Monaco backs projects reducing Med plastic pollution

BeMed, founded by the Prince Albert II of Monaco Foundation, has unveiled the latest five projects that it will support in their efforts to reduce plastic pollution in the Mediterranean islands.
Because of its closed sea topography, the intensity of maritime transport and the industrial and tourist activities it concentrates, the Mediterranean is particularly impacted by plastic pollution. With 1 to 10 million plastic particles per square kilometre, it is probably the most polluted sea in the world.
Faced with this reality, Beyond Plastic Med (BeMed), founded by the Prince Albert II of Monaco Foundation, the MAVA Foundation, Surfrider Europe Foundation, the Tara Ocean Foundation and the IUCN, is working with stakeholders in the field to reduce this pollution at the source. 53 micro-initiatives, supported by BeMed, have already been implemented in 15 countries of the Mediterranean basin.
On 1st April, BeMed launched a call for more projects, specifically targeting the Mediterranean islands – tourist hotspots that are strongly impacted by plastic pollution, providing opportunities to test and implement sustainable solutions anchored locally.
On Tuesday 25th August, it was announced that five projects have been selected to amplify the efforts of the BeMed network:
Together for zero plastic in 10 Albanian islands
This project is led by a consortium of associations – the Royal Albania Foundation, Women Rights Albania Association, Agriculture University of Tirana, Doctor Veterinarian in Community Association and the company 3k shpk– aims to reduce plastic pollution on 10 tourist islands in Albania. It relies on the involvement of municipalities to define a sustainable waste management strategy and develop regulations limiting the use of plastic on the islands. Support for businesses and tourists will facilitate the implementation of these regulations.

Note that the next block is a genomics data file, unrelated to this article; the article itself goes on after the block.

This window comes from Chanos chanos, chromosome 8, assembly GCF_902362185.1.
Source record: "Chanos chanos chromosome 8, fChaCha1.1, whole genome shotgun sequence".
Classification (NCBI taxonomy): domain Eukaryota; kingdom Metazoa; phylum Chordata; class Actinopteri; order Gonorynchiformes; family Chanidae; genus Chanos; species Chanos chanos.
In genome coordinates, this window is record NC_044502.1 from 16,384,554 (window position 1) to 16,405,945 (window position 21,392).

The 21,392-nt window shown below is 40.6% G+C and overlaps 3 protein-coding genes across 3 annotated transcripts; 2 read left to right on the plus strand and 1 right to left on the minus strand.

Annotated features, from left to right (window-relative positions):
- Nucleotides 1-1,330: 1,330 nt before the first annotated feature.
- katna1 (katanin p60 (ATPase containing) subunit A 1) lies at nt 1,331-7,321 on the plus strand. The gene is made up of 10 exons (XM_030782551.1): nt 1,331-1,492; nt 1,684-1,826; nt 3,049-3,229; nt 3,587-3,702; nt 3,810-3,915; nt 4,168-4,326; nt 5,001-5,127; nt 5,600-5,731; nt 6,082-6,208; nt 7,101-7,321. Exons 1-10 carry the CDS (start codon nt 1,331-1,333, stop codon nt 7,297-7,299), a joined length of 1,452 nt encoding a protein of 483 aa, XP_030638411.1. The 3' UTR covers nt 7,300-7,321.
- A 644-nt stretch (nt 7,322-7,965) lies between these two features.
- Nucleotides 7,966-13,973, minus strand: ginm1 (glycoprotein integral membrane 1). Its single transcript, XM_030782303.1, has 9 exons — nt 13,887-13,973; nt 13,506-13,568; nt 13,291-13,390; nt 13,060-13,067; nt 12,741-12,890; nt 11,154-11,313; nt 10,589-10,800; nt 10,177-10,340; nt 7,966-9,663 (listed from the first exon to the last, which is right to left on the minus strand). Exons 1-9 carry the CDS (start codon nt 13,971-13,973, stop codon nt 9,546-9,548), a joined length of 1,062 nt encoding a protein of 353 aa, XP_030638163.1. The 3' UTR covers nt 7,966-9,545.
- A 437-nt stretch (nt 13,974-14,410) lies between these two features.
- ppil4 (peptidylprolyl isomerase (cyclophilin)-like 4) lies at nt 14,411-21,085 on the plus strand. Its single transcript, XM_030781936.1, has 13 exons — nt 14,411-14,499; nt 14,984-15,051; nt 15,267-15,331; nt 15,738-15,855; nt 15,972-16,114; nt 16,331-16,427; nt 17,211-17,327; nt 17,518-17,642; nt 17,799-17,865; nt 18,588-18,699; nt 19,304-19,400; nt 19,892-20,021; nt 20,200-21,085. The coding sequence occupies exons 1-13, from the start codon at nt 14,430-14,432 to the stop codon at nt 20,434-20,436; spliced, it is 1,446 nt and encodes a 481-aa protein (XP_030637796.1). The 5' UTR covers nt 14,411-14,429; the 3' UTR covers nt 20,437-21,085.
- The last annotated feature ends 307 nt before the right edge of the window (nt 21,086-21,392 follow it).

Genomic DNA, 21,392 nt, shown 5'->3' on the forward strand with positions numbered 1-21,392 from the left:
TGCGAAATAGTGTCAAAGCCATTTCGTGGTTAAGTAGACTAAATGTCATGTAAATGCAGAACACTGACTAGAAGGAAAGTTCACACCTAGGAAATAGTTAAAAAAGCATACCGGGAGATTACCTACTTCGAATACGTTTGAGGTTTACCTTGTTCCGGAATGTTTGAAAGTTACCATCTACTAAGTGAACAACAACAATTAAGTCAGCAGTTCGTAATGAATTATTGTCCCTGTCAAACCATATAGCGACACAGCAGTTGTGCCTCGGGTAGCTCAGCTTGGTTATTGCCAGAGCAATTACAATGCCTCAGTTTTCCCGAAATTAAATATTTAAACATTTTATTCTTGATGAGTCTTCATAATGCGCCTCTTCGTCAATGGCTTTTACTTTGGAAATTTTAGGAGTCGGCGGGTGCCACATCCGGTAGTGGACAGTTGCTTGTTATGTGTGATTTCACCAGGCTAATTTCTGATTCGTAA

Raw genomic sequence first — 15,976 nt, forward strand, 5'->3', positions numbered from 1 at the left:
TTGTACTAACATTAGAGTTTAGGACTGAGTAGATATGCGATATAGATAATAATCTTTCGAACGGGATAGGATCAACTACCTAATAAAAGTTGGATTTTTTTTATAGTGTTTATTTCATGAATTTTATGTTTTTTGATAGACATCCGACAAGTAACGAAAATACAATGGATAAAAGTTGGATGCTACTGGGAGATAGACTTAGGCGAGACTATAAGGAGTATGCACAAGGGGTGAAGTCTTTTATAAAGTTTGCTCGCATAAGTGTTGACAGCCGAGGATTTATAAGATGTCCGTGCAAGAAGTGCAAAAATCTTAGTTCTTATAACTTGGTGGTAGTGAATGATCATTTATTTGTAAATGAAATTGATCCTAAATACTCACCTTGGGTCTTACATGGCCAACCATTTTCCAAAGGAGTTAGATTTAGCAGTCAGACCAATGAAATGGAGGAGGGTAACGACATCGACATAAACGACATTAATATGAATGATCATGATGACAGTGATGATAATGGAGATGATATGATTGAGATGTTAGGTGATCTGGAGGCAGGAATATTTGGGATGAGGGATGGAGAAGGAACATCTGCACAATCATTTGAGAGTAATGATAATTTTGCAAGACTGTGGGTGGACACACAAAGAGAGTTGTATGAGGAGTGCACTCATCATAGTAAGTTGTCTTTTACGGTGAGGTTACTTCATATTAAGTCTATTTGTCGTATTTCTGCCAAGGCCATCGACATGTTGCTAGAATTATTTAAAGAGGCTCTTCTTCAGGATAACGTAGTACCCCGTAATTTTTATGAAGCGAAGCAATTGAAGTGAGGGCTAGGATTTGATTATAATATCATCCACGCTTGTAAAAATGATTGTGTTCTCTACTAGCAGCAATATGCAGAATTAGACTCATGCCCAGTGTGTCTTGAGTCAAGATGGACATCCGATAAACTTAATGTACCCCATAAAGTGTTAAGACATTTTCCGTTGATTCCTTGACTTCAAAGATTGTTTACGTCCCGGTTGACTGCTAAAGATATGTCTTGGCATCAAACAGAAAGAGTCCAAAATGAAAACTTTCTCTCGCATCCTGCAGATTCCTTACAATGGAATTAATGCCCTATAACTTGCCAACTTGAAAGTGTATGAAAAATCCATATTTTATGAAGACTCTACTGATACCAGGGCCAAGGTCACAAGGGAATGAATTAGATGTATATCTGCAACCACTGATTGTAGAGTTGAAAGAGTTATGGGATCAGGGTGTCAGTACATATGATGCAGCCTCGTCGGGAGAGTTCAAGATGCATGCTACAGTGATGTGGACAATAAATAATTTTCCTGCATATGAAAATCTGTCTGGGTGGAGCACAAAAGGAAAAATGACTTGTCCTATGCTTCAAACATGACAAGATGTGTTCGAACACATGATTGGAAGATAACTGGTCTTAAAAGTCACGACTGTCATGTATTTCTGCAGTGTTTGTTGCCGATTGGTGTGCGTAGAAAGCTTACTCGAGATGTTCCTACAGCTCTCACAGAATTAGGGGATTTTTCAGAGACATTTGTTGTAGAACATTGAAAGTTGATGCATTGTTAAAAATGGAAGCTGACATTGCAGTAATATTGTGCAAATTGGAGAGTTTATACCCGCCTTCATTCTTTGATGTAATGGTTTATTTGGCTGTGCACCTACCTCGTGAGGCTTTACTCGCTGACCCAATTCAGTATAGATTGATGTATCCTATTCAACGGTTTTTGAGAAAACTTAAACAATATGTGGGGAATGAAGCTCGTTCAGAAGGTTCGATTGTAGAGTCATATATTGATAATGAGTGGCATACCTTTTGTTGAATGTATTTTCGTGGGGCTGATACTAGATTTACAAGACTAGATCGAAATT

Plastistop – JLIJ Association for the Marine Environment
The main objective of this project is to improve the collection and recycling of plastic on the island of Djerba in Tunisia. It includes the implementation of selective sorting for 100 households and the installation of adequate equipment in strategic areas of the island. It will be accompanied by several awareness-raising activities among the population, tourists and fishermen.
For plastic free Croatian Islands – Association for Nature, Environment and Sustainable Development Sunce
This project aims to reduce the production of waste on two Croatian islands. By working with local stakeholders, an action plan based on the reduction of single-use plastics will be developed and implemented. The population will be involved and made aware of the problem and existing solutions to facilitate the transition. An experience-sharing component with stakeholders from other Croatian islands is planned to replicate the approach.
Plastic Free Balearic – Save the Med and Ibiza Preservation
This project aims to establish a common ‘plastic free’ certification in the tourism sector of the Balearic Islands.  In particular, it plans to evaluate and identify the most relevant alternatives to single-use plastics in the local context. It is based on an already active network of hotels, restaurants, and cafés, where the certification will be tested in more than 150 businesses.
Projet pilote Zero plastique sur l’archipel des îles d’Or et réplication en méditerranée – Small Islands Organisation (SMILO)
The aim of this project is to set up, in the “îles d’Or”, a micro-process to produce alternatives to single-use plastic made of waste from Provence cane farming. These alternatives will be designed, used, sorted, and composted locally. The project also plans to replicate this approach on the Kerkennah Islands, Tunisia, with residues and by-products from date palms, and on the island of Tavolara, Italy, with cork.
The call for projects is supported by the MAVA Foundation.
Photo: Balearic Islands, Ibiza, Pixabay